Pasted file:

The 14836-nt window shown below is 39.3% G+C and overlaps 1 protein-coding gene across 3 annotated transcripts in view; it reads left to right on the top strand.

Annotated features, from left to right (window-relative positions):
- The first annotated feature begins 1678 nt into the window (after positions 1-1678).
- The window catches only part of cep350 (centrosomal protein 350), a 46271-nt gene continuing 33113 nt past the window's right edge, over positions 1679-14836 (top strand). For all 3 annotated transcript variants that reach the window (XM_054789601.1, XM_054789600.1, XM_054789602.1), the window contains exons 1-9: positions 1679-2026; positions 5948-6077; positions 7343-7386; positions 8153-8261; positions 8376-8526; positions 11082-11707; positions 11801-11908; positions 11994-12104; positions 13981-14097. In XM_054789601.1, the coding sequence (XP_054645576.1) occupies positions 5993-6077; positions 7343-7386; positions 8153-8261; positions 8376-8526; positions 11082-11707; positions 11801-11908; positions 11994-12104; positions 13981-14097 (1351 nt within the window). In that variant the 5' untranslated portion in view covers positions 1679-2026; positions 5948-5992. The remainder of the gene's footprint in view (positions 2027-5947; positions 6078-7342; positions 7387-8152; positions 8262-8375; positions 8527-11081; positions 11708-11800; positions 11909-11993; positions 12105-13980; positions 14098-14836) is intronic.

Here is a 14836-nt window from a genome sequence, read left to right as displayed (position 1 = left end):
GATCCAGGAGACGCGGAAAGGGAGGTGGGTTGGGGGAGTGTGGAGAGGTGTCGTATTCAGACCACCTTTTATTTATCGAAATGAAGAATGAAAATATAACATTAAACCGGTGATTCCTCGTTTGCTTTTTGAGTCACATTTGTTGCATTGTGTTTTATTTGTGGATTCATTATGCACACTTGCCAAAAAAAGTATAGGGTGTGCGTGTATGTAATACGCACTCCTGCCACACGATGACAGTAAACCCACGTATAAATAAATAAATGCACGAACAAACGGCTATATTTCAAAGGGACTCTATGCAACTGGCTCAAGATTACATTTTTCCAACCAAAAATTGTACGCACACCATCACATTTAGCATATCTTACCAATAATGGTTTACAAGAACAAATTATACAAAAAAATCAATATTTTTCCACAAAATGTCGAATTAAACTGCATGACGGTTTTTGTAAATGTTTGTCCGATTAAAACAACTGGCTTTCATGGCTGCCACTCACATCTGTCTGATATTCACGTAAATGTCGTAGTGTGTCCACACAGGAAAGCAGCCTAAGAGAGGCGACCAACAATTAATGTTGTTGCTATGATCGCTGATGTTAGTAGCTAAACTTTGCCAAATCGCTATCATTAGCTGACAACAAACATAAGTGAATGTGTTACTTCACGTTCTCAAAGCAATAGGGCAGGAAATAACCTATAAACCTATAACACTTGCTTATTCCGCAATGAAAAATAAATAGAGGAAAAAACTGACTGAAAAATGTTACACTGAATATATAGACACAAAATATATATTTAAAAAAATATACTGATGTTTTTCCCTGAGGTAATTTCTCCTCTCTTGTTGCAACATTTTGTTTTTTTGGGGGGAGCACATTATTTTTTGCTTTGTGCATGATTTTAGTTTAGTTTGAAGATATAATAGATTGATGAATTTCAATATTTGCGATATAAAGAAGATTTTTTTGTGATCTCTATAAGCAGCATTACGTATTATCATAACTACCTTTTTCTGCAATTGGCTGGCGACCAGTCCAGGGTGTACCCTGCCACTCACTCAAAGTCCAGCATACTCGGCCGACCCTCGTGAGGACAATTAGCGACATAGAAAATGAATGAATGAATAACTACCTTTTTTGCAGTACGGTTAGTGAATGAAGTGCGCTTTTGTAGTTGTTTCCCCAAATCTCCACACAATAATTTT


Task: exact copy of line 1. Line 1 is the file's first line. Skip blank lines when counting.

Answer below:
The 14836-nt window shown below is 39.3% G+C and overlaps 1 protein-coding gene across 3 annotated transcripts in view; it reads left to right on the top strand.